Thursday, 8 May 2014

Butterflies



A couple of days ago I was driving past a site that, from previous years, I knew was a good place to spot some ‘early’ butterflies. It was sunny and the temperature was good, although there was quite a stiff wind blowing, so I thought that if I could find a sheltered spot I might just be lucky.
I’d only walked a few yards from the car park when I was rewarded by seeing my first butterflies, a dozen or so Green Hairstreaks ‘fighting’ over their territory around a Hawthorn bush.

Encouraged, I moved further on into the site and soon encountered more Green Hairstreaks, and in good numbers too, many more than I’d seen here in previous years. It wasn’t long before I started to see some of the other species that inhabit this site. In the end I spent over four, very enjoyable, butterfly filled hours there.


Green Hairstreak (calophrys rubi)….
Has a wingspan of 27-34mm. and both sexes are alike, except that the male has a pale oval sexual mark on the upper forewings. The upper wings are brown with a golden tinge, while the underside is an unmistakable green and carries a very fine somewhat broken white line - the 'hairstreak'. The back edge of the hindwing has some white fringing and a slightly scalloped appearance, with vestigial tail.  It’s flight period is from mid April to the end of July.

Butts 1 GHS

Butts 2 GHS

Butts 3 GHS

Butts 4 GHS cop
This pair wasted no time in getting down to business!

Duke of Burgundy (hamearis lucina)….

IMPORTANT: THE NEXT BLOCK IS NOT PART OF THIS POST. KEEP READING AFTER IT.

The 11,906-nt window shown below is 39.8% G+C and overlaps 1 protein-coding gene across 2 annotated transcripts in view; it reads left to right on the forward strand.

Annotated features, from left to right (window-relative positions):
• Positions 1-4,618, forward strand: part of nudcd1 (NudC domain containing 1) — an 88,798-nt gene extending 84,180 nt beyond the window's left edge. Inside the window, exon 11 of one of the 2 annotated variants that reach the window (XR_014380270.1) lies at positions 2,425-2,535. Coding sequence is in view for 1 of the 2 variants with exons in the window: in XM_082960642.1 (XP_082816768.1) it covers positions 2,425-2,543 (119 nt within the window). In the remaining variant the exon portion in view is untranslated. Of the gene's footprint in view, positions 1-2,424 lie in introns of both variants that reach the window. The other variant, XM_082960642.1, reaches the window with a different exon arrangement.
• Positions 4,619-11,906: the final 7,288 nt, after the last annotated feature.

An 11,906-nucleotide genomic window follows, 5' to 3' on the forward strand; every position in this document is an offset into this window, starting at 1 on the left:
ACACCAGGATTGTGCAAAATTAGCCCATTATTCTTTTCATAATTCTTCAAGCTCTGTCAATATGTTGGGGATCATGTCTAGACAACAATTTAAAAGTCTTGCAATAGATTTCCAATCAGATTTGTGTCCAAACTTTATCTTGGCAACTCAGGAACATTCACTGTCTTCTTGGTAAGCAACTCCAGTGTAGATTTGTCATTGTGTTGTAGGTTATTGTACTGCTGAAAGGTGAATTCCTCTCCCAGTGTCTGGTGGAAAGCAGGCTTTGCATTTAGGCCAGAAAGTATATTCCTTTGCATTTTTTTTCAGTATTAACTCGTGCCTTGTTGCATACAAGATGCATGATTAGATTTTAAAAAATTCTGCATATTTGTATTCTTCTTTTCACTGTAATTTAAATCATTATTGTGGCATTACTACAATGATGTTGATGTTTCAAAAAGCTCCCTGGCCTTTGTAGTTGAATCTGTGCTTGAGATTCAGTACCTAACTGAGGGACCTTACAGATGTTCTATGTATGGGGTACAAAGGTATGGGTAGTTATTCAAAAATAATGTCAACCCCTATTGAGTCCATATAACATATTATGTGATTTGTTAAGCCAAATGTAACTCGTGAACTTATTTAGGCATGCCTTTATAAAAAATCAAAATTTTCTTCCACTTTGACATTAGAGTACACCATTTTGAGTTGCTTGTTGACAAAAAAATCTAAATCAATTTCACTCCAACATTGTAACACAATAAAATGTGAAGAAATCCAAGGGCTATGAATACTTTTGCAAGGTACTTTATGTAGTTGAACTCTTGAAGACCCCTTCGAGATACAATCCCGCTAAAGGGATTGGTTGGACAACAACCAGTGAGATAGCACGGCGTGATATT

The sexes are roughly similar, the male a shade smaller with a wingspan of about 29mm. The male has a dark brown and black ground colour with 3 irregular tawny bands on the forewing, the outer containing 5 black spots near the margins. The hindwings are dark brown with 5 small oval tawny slashes and a broad dark border. Both wings have a white fringe intercrossed by black vein markings. On the underside, the forewing is dappled with black, orange, brown and white flashes with some small black centres in the outer tawny edge and, again, white fringing intersected by black vein marks.The hindwing has two white bands across and then a marginal band of orange crescents each containing black spots and finishing with the white blackcrossed fringe. The female has similar markings but they are altogether lighter and more open.  The flight period is from the end of April to mid June.

Butts 6 DOB m
Male

Butts 5 DOB f
Female

Butts 7 DOB head on

Butts 8 DOB f-uw
Female underwing.

Dingy Skipper (erynnis tages)….